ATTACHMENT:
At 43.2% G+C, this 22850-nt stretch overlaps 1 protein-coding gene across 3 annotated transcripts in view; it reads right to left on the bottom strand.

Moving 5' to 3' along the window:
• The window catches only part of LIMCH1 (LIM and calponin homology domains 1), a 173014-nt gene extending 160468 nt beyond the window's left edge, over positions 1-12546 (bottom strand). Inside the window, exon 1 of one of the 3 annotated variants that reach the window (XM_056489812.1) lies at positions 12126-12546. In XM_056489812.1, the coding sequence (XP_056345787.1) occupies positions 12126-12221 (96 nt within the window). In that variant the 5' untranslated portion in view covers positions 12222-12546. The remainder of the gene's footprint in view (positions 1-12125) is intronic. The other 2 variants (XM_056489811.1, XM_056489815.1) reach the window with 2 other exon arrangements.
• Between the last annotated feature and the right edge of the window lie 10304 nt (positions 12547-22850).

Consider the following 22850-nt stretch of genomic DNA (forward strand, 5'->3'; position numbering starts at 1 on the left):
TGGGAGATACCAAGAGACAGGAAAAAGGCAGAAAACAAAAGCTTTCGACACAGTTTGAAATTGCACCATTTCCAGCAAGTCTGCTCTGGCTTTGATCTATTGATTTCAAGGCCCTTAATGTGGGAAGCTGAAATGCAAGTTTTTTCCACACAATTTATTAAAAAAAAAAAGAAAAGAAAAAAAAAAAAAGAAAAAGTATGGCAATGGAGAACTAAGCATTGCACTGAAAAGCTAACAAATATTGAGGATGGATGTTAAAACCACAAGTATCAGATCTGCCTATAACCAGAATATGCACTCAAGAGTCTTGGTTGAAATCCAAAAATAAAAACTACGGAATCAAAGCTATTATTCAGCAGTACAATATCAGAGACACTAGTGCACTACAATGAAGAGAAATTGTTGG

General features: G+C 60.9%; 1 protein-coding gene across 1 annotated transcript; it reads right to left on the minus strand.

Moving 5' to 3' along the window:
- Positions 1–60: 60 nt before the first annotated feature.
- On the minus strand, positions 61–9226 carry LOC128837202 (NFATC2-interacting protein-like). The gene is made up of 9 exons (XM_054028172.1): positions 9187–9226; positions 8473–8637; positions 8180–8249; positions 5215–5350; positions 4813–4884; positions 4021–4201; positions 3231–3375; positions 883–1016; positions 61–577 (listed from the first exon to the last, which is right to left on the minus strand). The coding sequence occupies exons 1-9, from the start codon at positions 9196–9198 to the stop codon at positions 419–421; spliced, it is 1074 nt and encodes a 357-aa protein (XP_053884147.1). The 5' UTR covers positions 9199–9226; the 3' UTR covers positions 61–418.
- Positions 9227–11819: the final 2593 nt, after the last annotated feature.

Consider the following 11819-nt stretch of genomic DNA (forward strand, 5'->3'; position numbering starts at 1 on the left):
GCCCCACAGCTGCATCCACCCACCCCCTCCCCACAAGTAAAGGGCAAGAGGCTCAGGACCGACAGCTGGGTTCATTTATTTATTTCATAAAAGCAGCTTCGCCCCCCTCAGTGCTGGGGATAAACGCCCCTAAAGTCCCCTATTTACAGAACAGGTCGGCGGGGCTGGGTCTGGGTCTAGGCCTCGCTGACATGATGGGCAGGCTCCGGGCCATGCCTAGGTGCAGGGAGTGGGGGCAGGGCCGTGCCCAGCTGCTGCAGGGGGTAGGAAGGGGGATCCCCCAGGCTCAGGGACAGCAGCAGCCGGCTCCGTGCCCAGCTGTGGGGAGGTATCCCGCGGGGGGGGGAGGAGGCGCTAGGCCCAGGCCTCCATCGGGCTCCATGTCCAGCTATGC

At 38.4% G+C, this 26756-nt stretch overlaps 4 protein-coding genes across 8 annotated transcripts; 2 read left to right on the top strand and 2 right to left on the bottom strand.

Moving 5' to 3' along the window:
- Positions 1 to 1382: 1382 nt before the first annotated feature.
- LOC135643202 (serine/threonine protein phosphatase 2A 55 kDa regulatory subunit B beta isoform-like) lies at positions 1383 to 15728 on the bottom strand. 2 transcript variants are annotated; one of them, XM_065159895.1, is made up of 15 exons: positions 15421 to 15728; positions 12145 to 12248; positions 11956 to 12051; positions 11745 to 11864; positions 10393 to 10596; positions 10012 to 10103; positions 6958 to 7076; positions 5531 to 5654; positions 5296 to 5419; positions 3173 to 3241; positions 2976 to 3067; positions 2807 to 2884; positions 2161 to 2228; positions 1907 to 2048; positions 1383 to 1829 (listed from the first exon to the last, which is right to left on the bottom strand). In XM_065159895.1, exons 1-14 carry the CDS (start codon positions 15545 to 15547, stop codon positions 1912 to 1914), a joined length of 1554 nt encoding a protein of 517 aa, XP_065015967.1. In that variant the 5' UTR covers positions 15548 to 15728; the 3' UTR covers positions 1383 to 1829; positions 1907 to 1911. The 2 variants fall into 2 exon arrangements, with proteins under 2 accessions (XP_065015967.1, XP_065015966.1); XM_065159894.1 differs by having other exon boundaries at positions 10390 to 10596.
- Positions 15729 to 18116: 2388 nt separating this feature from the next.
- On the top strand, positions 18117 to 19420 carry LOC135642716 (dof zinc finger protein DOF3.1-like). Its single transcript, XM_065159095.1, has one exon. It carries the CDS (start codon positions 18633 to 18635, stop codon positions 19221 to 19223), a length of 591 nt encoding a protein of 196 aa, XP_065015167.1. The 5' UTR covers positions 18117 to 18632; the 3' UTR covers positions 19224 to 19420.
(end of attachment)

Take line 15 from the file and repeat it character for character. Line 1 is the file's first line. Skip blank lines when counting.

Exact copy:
Moving 5' to 3' along the window: